The night was really cold, and we were shivering pretty badly even while wearing our thicker jacket. There was no heater or electricity, some of the glass panels were broken, so there was no stopping the draft. Meanwhile, one of the porters dropped off two small bundles in our room; he said it was our bed (sleeping bag). I opened it quite skeptically since I was not convinced that such a thin looking sleeping bag would keep us warm during night… Holy Freaking Cow! It was a Down sleeping bag, the best possible choice. Later the guide told us that one customer donated it to the tour company after the trek. A generous gift indeed.
After such a tiring day, sumptuous dinner and in down sleeping bag, we knew we will sleep like babies. But we both didn’t get a wink of sleep. The kids in rooms all around us and below us kept yapping late into night, and we couldn’t catch a whiff of sleep. The sleeping bag was very warm and comfy, but sleep simply eluded us.
October 8th 2005
The morning tea arrived at 6AM, and they didn’t have to wake us up. Since we didn’t catch any sleep, I actually got up at first light, which happens very early here. I carefully stretched my body in various directions to identify sore/raw points. To my surprise, I didn’t find any sore points, I was perfectly fine. When told this to my wife, she too got up and did some stretches and she too was feeling fine. We completed the morning rituals with one less work, no flushing. The breakfast was again gourmet fare, oatmeal, porridge, omelets, bread toast and what not. When the guide came to our room, he almost didn’t ask the question he came to ask. When he did ask it, he already knew the answer. We were both ready and raring to go. It was an amazingly refreshing morning after the day of torturous trek and sleepless night. We left Bakhim at 7:40AM and the guide predicted we’ll reach in two hours knowing our pace and the vertical terrain. But we reached Tsoka at 9AM, 40 minutes ahead of schedule.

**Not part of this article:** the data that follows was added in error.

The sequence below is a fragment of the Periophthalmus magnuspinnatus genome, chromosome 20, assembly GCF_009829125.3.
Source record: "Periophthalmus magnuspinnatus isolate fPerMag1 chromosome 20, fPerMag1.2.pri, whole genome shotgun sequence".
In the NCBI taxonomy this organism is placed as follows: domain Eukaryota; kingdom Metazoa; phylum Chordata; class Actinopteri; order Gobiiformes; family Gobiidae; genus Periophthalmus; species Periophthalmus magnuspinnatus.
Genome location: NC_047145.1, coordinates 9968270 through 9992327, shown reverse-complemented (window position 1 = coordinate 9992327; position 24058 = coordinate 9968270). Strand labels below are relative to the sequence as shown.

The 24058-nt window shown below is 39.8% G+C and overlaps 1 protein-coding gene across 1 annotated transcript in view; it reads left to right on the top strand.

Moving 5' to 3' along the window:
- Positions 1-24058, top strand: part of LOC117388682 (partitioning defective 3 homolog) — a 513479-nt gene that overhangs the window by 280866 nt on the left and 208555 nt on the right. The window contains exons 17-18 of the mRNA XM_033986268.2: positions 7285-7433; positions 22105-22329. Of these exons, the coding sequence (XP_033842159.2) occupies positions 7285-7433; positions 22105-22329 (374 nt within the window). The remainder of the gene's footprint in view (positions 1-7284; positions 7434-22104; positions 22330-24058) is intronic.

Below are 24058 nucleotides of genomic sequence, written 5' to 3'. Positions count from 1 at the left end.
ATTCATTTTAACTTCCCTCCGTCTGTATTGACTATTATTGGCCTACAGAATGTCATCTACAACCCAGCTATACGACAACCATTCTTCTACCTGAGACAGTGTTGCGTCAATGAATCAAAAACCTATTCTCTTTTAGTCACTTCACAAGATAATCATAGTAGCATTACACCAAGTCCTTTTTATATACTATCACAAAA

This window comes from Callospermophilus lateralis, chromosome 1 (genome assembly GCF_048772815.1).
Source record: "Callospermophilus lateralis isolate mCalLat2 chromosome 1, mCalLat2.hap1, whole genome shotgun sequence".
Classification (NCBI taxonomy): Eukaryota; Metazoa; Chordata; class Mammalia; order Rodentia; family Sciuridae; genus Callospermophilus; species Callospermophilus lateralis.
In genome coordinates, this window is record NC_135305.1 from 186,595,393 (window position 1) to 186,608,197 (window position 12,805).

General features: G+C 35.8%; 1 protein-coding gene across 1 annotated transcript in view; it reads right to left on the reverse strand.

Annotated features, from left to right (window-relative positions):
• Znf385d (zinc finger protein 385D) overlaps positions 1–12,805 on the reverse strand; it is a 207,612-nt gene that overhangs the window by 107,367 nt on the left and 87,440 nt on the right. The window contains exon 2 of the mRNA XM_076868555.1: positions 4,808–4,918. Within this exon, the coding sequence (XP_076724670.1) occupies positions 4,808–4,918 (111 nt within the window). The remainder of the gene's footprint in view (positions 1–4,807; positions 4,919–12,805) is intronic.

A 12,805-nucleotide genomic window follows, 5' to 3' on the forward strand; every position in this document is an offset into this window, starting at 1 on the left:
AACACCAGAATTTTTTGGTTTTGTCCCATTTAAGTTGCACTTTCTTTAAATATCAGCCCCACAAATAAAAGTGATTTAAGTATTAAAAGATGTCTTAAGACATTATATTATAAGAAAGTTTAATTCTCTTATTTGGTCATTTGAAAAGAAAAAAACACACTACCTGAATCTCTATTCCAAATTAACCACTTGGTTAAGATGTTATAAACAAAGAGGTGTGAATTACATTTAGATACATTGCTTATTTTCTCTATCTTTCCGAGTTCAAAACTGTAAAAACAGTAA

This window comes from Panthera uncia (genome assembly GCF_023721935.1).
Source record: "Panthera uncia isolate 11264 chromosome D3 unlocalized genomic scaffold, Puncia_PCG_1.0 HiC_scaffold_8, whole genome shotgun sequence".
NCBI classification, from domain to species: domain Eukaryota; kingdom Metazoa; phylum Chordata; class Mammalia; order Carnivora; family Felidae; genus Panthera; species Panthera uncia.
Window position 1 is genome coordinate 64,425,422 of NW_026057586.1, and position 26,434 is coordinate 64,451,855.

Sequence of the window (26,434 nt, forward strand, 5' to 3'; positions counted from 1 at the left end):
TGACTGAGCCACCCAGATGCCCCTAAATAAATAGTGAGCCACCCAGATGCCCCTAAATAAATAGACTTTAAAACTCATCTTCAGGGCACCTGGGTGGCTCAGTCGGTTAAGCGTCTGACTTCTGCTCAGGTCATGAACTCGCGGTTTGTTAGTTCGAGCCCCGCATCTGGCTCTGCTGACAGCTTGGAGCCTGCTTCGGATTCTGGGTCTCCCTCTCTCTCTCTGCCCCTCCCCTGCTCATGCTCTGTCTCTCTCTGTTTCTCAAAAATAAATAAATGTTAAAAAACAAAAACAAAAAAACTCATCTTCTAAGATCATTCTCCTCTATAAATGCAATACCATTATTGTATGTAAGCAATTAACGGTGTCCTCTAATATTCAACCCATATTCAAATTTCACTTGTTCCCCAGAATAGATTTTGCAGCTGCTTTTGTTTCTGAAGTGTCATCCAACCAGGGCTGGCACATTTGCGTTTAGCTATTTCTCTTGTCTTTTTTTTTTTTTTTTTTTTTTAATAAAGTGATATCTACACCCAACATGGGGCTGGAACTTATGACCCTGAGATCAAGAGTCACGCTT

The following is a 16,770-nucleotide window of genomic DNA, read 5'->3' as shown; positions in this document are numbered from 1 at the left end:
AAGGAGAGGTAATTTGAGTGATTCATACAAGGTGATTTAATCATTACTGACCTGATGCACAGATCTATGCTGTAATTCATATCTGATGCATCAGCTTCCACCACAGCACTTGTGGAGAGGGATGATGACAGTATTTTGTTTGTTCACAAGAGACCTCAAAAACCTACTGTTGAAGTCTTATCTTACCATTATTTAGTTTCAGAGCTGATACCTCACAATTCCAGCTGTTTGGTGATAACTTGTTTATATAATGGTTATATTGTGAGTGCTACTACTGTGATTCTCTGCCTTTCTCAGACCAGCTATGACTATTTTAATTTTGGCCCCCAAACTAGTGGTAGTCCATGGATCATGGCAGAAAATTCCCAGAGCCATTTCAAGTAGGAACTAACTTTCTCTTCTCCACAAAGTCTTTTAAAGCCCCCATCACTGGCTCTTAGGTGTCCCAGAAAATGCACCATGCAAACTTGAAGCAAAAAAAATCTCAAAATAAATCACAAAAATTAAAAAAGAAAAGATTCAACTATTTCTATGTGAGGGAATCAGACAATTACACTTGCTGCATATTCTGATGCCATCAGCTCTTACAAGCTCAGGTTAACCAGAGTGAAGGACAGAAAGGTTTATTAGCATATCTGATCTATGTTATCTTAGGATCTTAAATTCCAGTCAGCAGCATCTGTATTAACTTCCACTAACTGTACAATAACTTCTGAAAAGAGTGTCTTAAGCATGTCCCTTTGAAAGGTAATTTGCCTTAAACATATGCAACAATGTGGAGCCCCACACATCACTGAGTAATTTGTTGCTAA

At Tsoka we checked into a private hotel with 5 rooms and this hotel actually had two toilets with running water outside. If this is not luxury, what is… after a night at Bakhim, we could really appreciate it. Some of the guests there used to call it a five star hotel. This is one government apathy I have seen everywhere in India. The government talks so much about promoting tourism, but they can’t provide clean toilets, let alone other facilities. I mean just provide clean toilets with running water at all tourist spots and that will go a long way. In Sikkim, almost all public toilets if at all they existed in the first place, were filthy and didn’t have running water. Only privately maintained toilets were clean.
The rest of the day passed slowly, we met other trekkers in our hotel. There was a Dutch couple in their mid-50s, the husband was a soccer coach. There was also a Singaporean girl who had joined them along the trek. They were resting on their return journey. They had faced severe rains during their way and had considerable trouble dealing with leeches all the way up and down. They also didn’t get a good view of Mt. Khangchendzonga because of clouds. We just hoped we will get lucky. Our itinerary had two mornings at Dzongri to deal with the possibility of cloudy day.
There was a lone German who was recuperating from a severe attack of altitude sickness. All his buddies were in Goecha La, but he had to return midway to Dzongri since he could barely stand. The guy was almost a foot taller than me and was very fit. He was very disappointed to be left behind, and even ashamed that he succumbed to altitude sickness. But then the Dutch guy told us about a band of British soldiers who recently tried reaching Goecha La in a day. One of the ultra super-fit soldiers got so sick he was still in a hospital in Delhi even after two weeks.